“You are? And what is that?” I ask.
“That’s the big school, silly!” She rolls her eyes, incredulous at my
ignorance of life’s important things. “For the big kids, because I am
Malika’s mom sighs. “Yes, my baby is a big kid now.” She looks
proud and a little apprehensive at the same time. Her face tells me
that going to kindergarten will be a big event for this family, even
though Malika is going to the neighborhood elementary school,
which is only five blocks from her home and where her brother is
already in the second grade.
Going to kindergarten is the official beginning of a child’s educational
career. It is an important part of child development and the family life
cycle. It is also an important time for the school to make a good first im-
pression. Similarly, I want to begin this book’s important discussion by
presenting my beliefs, which are based on current research, best practices,
and my years of professional experience and observations.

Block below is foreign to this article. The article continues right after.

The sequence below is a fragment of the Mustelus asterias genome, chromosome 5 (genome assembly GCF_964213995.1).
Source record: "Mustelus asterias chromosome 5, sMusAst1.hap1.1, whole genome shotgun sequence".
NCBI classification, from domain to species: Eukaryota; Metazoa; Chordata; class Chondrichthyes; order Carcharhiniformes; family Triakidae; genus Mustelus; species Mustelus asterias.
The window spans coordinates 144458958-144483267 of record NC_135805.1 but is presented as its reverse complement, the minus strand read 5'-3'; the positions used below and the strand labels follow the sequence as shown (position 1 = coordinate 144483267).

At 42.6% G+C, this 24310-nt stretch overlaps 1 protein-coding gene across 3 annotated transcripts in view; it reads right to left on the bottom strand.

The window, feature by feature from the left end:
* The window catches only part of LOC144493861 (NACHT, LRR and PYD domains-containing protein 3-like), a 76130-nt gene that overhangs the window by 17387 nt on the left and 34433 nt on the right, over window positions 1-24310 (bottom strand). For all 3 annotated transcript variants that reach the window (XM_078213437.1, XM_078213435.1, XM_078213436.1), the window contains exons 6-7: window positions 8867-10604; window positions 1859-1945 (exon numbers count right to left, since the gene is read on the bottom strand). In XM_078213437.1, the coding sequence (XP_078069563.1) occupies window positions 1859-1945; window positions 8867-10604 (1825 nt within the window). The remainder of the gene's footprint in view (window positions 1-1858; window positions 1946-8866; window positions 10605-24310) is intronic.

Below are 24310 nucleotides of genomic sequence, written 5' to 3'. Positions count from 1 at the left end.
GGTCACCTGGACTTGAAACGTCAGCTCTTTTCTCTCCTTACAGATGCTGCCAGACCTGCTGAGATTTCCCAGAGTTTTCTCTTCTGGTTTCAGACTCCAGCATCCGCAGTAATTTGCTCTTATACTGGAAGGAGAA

• The transition to kindergarten is not a one-time event.
A transition is a passage from one place or stage to another.
It requires adapting feelings, thoughts, and behaviors from an
old situation to a new one. When children enter kindergar-
ten, they go from the intimate world of home or child care to
the institutional world of education, especially if they attend
a public school. Their families make the same adaptation. The
transition is not a one-time event happening on the first day of
school; rather, the transition begins before children enter school
and continues during their first year. The family, the preschool
program, and the receiving elementary school all play important
roles in making the transition smooth and productive. In order
for this to happen, these three groups must know one another
well, understand their different roles, share information, express
their hopes, and work together for the children’s benefit (Pianta,
Rimm-Kaufman, and Cox 1999).